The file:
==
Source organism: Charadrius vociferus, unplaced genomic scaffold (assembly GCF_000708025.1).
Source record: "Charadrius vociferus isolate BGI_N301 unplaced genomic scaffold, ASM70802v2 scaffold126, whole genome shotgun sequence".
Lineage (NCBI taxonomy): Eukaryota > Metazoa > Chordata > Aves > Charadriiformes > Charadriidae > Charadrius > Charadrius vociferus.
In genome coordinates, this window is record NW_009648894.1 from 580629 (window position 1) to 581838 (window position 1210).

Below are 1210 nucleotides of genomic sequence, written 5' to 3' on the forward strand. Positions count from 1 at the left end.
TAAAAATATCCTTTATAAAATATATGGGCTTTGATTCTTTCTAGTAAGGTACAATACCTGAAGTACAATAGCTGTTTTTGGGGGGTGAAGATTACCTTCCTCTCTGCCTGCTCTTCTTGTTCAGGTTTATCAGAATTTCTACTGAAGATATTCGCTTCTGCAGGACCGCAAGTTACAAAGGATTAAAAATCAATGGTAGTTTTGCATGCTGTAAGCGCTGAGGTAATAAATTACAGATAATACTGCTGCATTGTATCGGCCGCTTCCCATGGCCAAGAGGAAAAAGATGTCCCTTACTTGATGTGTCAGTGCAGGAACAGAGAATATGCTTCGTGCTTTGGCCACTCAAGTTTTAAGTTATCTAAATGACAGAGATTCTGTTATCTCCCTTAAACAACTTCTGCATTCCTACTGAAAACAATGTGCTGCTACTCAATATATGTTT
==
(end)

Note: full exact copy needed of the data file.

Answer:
Source organism: Charadrius vociferus, unplaced genomic scaffold (assembly GCF_000708025.1).
Source record: "Charadrius vociferus isolate BGI_N301 unplaced genomic scaffold, ASM70802v2 scaffold126, whole genome shotgun sequence".
Lineage (NCBI taxonomy): Eukaryota > Metazoa > Chordata > Aves > Charadriiformes > Charadriidae > Charadrius > Charadrius vociferus.
In genome coordinates, this window is record NW_009648894.1 from 580629 (window position 1) to 581838 (window position 1210).

Below are 1210 nucleotides of genomic sequence, written 5' to 3' on the forward strand. Positions count from 1 at the left end.
TAAAAATATCCTTTATAAAATATATGGGCTTTGATTCTTTCTAGTAAGGTACAATACCTGAAGTACAATAGCTGTTTTTGGGGGGTGAAGATTACCTTCCTCTCTGCCTGCTCTTCTTGTTCAGGTTTATCAGAATTTCTACTGAAGATATTCGCTTCTGCAGGACCGCAAGTTACAAAGGATTAAAAATCAATGGTAGTTTTGCATGCTGTAAGCGCTGAGGTAATAAATTACAGATAATACTGCTGCATTGTATCGGCCGCTTCCCATGGCCAAGAGGAAAAAGATGTCCCTTACTTGATGTGTCAGTGCAGGAACAGAGAATATGCTTCGTGCTTTGGCCACTCAAGTTTTAAGTTATCTAAATGACAGAGATTCTGTTATCTCCCTTAAACAACTTCTGCATTCCTACTGAAAACAATGTGCTGCTACTCAATATATGTTT